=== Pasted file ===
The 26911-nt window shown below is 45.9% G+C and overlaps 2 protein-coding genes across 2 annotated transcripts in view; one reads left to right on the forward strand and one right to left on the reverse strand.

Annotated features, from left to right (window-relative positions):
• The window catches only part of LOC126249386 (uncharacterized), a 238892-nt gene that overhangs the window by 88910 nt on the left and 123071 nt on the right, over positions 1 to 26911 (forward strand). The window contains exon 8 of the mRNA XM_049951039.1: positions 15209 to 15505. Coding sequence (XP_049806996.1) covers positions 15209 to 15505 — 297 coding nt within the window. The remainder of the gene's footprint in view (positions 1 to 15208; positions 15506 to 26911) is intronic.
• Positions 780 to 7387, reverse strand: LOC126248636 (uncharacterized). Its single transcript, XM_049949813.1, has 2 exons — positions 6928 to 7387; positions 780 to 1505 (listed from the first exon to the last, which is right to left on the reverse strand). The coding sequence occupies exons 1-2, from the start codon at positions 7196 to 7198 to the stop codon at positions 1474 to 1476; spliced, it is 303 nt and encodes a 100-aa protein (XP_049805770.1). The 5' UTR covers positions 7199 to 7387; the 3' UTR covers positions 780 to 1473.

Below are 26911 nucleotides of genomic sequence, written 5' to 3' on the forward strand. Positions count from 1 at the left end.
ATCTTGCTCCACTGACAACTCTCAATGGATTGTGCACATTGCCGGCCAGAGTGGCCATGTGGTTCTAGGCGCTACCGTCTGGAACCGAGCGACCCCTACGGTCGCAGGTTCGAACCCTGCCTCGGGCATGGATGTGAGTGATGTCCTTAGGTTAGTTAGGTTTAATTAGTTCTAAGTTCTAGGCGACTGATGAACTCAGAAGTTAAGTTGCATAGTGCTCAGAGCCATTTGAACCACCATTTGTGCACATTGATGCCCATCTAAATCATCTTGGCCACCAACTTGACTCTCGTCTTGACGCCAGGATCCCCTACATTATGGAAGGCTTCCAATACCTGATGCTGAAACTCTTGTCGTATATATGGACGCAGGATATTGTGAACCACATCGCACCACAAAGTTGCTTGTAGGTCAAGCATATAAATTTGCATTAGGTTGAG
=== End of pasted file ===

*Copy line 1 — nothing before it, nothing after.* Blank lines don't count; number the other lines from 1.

The 26911-nt window shown below is 45.9% G+C and overlaps 2 protein-coding genes across 2 annotated transcripts in view; one reads left to right on the forward strand and one right to left on the reverse strand.